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Join the decarbonisation bandwagon

The Society should set an example by supporting the campaign for a 2050 decarbonisation target, argues Martin Lack

Lack, M., Join the decarbonisation bandwagon. Geoscientist 29 (3), 9, 2019; Download the pdf here

Martin LackI was very disappointed when the Advertising Standards Agency (ASA) banned an ExxonMobil advert for investment in algal biofuels some years ago. Where land is cheap and sunshine abundant (such as deserts), researchers have already shown that algae can be genetically modified to produce twice as much lipid as is produced normally—lipid that can be made into fuel. However, the ASA apparently objected to ExxonMobil’s assertion that algal biofuels could reduce carbon emissions (i.e. rather than climate change). Sadly, the ASA’s decision betrays a total failure to appreciate that, unlike fossil fuels, burning algal biofuels will not contribute to global warming; thanks to the short-term carbon cycle and the fact that this will not involve adding lithospheric carbon to the atmosphere.

Significant alterations

One of the most persistent fallacies repeated by climate science deniers is that “CO2 is plant food”. Certainly, atmospheric CO2 concentrations were much higher in the Carboniferous era (the clue is in the name) in which plants got very big! However, given that human civilisation is primarily the result of the stable climate and sea levels since the last ice age, there should be very little doubt that it will be bad news for humanity if Earth’s climate is now altered significantly; especially if, as now, that change is happening faster than at any time in Earth’s history.

Thankfully, the Geological Society does not dispute any of the above. Indeed, in its position statement on climate change, the Society has cautioned that the Earth may take 100,000 years to reverse the changes that will be caused if humans burn all Earth’s fossil fuels three million times faster than it can recycle them.

As we have now been warned by the Intergovernmental Panel on Climate Change—a panel of experts assembled in the 1980s before the fossil fuel industry decided to copy the tactics of the tobacco industry and spend huge amounts of money confusing the public, so as to delay the sensible regulation of their products—if humanity wants to prevent climate change from leading to the sixth mass extinction in Earth’s history, we have less than 12 years to radically change the way we generate power.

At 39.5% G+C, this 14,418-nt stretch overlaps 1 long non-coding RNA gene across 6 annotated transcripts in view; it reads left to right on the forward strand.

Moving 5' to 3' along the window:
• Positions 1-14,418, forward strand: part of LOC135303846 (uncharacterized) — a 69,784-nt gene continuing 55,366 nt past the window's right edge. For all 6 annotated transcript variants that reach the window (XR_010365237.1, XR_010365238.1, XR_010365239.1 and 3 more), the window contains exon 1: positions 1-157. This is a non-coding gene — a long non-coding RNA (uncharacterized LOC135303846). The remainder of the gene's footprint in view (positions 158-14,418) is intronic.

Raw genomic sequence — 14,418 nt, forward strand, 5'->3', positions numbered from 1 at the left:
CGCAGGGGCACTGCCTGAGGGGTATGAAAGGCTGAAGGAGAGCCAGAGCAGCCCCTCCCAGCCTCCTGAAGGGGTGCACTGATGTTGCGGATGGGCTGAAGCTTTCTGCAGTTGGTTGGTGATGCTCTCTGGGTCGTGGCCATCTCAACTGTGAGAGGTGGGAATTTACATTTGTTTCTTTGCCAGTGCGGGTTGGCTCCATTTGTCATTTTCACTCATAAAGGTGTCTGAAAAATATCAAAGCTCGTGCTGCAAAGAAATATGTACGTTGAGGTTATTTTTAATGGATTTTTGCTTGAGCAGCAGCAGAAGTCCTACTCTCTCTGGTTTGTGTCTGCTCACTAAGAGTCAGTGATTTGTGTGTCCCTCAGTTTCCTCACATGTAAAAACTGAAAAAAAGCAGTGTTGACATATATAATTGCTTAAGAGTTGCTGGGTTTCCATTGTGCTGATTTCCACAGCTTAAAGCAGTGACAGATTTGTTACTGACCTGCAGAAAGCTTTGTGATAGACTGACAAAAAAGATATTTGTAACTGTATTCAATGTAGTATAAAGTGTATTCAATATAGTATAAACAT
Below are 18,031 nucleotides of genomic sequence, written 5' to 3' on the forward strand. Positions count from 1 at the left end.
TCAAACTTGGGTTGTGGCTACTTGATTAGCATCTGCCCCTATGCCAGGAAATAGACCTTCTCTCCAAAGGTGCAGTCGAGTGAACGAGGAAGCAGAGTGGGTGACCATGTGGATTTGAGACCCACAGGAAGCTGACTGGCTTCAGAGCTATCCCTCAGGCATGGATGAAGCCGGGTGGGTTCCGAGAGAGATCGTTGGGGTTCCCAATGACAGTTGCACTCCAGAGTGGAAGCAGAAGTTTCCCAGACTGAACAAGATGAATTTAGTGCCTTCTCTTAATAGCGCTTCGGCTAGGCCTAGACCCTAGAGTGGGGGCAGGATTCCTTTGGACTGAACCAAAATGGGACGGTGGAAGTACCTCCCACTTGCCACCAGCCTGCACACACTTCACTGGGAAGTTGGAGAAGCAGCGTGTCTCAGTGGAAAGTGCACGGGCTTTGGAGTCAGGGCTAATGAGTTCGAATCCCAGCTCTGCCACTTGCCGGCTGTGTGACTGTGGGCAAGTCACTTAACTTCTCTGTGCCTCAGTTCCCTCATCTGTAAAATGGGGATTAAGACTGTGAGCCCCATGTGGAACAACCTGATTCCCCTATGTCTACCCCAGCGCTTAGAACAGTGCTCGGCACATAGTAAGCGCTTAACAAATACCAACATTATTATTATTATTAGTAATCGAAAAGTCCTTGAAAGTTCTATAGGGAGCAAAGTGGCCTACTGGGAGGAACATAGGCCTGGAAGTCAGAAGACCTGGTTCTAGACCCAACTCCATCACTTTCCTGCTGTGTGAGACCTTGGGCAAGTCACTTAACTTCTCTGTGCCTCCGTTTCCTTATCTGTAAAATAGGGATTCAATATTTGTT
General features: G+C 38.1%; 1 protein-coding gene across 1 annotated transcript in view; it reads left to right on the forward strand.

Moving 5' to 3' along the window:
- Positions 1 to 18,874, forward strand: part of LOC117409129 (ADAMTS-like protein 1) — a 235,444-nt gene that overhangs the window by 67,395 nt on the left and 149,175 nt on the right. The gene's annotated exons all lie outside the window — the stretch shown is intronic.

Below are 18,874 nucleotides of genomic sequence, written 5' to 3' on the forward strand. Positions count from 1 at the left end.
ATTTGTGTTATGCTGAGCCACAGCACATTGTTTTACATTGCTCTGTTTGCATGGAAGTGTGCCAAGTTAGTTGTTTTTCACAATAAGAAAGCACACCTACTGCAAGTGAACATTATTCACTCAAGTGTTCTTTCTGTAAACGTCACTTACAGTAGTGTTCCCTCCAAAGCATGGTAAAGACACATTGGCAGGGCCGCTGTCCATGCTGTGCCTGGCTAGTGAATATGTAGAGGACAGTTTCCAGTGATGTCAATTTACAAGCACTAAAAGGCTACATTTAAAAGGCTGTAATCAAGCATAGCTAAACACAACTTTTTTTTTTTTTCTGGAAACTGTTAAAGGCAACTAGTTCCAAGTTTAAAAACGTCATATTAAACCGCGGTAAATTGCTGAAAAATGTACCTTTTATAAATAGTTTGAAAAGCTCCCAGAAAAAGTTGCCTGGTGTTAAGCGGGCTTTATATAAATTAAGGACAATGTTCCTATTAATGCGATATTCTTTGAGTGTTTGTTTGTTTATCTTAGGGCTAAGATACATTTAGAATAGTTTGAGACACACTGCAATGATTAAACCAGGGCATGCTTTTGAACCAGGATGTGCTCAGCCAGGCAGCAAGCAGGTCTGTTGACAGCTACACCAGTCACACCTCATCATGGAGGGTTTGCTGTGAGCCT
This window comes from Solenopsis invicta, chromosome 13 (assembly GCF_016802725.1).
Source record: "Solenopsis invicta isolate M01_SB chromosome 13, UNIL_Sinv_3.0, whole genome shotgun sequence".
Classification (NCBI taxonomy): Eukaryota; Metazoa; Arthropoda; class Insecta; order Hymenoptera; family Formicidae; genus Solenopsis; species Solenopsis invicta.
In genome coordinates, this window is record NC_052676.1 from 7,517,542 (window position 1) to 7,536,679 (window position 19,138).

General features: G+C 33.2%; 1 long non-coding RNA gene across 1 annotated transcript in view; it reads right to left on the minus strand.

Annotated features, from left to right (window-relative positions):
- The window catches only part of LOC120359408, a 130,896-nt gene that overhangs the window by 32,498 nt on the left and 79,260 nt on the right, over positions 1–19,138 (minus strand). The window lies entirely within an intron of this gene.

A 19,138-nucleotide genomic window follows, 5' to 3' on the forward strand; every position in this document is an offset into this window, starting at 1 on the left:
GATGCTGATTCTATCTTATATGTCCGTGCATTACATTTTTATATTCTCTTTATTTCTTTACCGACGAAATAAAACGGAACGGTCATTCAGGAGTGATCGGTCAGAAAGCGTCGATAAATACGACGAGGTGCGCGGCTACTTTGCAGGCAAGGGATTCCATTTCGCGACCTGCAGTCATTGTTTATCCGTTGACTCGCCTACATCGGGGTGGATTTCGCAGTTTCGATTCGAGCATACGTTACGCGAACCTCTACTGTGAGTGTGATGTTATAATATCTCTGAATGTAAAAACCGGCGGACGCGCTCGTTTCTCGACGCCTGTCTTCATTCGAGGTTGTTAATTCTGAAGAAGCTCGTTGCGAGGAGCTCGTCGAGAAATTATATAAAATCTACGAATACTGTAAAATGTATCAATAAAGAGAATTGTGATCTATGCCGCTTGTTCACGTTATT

Given that the rate of glacier melting has increased six-fold in the last 40 years, if we do nothing, they could be melting 36 times faster than they are today by the end of the century. We are already witnessing changes in our climate. This is strong empirical evidence that, unless we take action to prevent them, the changes that occur will—as Sir David Attenborough has warned—lead to the extinction of the majority of species of life on Earth.


That being the case, I suggest that it is now time for the Society to go one step further and—as have esteemed bodies such as the Chartered Institute of Water and Environmental Management, the Institute of Civil Engineers, and the Institute of Environmental Management and Assessment—support the campaign by The Climate Coalition (formerly the Stop Climate Chaos Coalition) to persuade our politicians to legislate for a 2050 Decarbonisation Target. In other words, the aim would be for the UK to achieve net-zero emissions by 2050 (that is, allowing for the possibility of carbon sequestration to be greater than fossiliferous emissions).

Martin Lack, FGS, CGeol MSc (Hydrogeology) MA (Environmental Politics)